Everything we know Gen. Milley has told the Jan. 6 panel

Former aide Army Col. Kathryn Spletstoser sits in the audience as Gen. John Hyten appears before the Senate Armed Services Committee on Capitol Hill in Washington, Tuesday, July 30, 2019, for his confirmation hearing to be vice chairman of the Joint Chiefs of Staff.

The Pentagon has come under heavy scrutiny for its actions — and its inaction — on Jan. 6, 2021.

Most notably, the D.C. National Guard arrived at the Capitol more than three and a half hours after the violence began. And it emerged this summer that the Pentagon wiped the phones of top officials as they departed at the end of the Trump administration, deleting key records from that day.

But in testimony given behind closed doors to the House committee investigating the attack on the Capitol, Army Gen. Mark Milley, the Defense Department’s top uniformed officer, has helped shed some light on what took place at the Pentagon on Jan. 6 and in the days that followed.

During its blockbuster televised hearings, the Jan. 6 committee has played short audio clips of testimony by the chairman of the Joint Chiefs of Staff. All of the audio that has been released so far was played at the July 21 hearing, although some of the snippets were also previewed on June 9, the first day of the hearings.

More testimony from Milley may come out when the hearings resume in September, once Congress returns from its summer recess.

In the scraps of testimony that the committee has presented, Milley has addressed then-President Donald Trump’s conspicuous inaction, then-Vice President Mike Pence’s plea to activate the National Guard, and his own phone calls with then-White House Chief of Staff Mark Meadows in the aftermath of the attack.

Here’s all of Milley’s testimony that has been released so far.

Milley’s response to Trump’s behavior on Jan. 6

In a snippet presented by Rep. Adam Kinziger, who was driving home Trump’s refusal to act during the attacks on the Capitol, Milley explained his reaction to Trump’s behavior.

“Yeah. You know, commander in chief, you got an assault going on on the Capitol of the United States of America. And there’s nothing? No call? Nothing? Zero?” Milley said.

Kinzinger, an Air Force veteran, added, “I can tell you that General Milley’s reaction to President Trump’s conduct is 100% correct.”

It was Pence who called to activate the Guard

Later in the July 21 hearing, Rep. Elaine Luria relied on testimony by Milley to demonstrate that it had been Vice President Mike Pence — and not Trump — who made efforts to secure the Capitol so it could resume its joint session, including by calling military leaders.

Milley told the committee:

“Vice President Pence? There were two or three calls with Vice President Pence. He was very animated, and he issued very explicit, very direct, unambiguous orders. There was no question about that.”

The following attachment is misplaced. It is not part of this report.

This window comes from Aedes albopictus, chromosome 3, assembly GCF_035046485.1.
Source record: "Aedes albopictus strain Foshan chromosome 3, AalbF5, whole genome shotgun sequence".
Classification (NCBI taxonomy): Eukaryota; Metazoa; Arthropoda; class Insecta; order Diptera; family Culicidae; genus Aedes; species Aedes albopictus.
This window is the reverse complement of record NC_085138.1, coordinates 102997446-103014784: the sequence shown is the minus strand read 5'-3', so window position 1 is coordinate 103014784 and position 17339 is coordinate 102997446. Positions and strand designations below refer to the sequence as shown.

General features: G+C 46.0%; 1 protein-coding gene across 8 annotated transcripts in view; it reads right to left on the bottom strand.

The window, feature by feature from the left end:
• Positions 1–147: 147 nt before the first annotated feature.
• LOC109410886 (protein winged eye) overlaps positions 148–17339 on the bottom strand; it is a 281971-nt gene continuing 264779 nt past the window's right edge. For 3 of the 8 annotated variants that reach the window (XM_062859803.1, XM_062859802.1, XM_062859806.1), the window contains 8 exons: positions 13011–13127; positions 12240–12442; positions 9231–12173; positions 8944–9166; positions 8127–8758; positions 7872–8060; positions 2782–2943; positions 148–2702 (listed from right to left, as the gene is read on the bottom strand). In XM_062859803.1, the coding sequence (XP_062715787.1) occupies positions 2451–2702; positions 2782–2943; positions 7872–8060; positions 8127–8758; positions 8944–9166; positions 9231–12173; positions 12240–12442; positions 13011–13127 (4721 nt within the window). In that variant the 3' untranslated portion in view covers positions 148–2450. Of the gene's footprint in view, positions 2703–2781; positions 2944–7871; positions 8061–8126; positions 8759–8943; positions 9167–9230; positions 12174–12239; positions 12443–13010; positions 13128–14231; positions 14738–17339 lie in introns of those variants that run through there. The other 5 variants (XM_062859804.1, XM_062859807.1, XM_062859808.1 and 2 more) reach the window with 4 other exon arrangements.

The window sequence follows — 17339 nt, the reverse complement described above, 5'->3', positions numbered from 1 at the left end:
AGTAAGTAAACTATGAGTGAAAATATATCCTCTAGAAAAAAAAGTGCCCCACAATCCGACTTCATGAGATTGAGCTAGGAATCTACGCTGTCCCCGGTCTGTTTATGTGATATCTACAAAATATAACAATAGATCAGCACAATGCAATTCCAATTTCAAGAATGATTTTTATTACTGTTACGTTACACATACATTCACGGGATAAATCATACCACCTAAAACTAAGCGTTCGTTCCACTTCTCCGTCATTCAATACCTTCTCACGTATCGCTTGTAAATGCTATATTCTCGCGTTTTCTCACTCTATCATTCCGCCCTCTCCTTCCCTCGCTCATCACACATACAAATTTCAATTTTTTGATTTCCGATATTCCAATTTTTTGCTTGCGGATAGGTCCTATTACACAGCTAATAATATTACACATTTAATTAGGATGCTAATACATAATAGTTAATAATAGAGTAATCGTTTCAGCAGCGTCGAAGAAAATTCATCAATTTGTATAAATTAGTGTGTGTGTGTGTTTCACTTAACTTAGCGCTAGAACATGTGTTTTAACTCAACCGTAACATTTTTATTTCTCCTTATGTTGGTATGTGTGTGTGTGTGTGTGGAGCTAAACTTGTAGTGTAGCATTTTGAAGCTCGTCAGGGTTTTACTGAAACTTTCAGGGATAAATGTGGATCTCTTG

Pence’s orders were ‘direct’ and ‘firm’

“[Pence] was — and I can give you the exact quotes, I guess, from some of our record somewhere — but he was very animated, very direct, very firm,” Milley said.

“And to Secretary Miller, ‘get the military down here, get the Guard down here, put down this situation,’ etc.,” Milley added, paraphrasing Pence.

Christopher Miller, then the acting defense secretary, told the D.C. Guard at 3:04 p.m. to deploy to the Capitol.

The Guard arrived at the scene at 5:40 p.m., after the violence had largely ended.

Milley refused to join in on Trump’s narrative

Luria then introduced a snippet of Milley describing a phone call he had with Mark Meadows, Trump’s chief of staff.

“[Meadows] said — this is from memory. He said, ‘We have — we have to kill the narrative that the vice president is making all the decisions. We need to establish the narrative that, you know, that the president is still in charge and that things are steady or stable or words to that effect.’ I immediately interpret that as politics, politics, politics,” Milley said.

“Red flag for me personally, no action, but I remember it distinctly,” he added. “And — and I don’t do political narratives.”

According to recent reporting in The New Yorker, Milley has been especially sensitive to any appearance of politicization since he received criticism for marching in battle fatigues in a June 2020 photo op with Trump after the president had the area forcibly cleared of Black Lives Matter protesters.

Trump was in a ‘dark place’

The committee also presented testimony by administration officials who said they were disgusted by Trump’s response to the attack but did not resign because they were, in Kinzinger’s words, “sincerely worried that leaving President Trump to his own devices would put the country at continued risk.”

Milley described calls he had with members of Trump’s inner circle, including the White House chief of staff and the secretary of state, to keep tabs on the president.

“There was a couple of the calls where, you know, Meadows and/or Pompeo, but more Meadows, you know, how — how is the president doing?” Milley recalled. “Like, Pompeo might say, ‘How’s the president doing?’ And Meadows would say, ‘Well, he’s in a really dark place.’ Like here’s one, for example, on the 7th of January.”

Milley then quoted what Meadows told him on that call: “POTUS is very emotional and in a bad place.”

In private, Milley referred to these conversations as “land the plane” calls, according to recent reporting in The New Yorker.

Irene Loewenson is an editorial fellow at Military Times and Defense News. A native New Yorker, she is a recent graduate of Williams College, where she was the editor-in-chief of the student newspaper.



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Tony Beasley
Tony Beasley writes for the Local News, US and the World Section of ANH.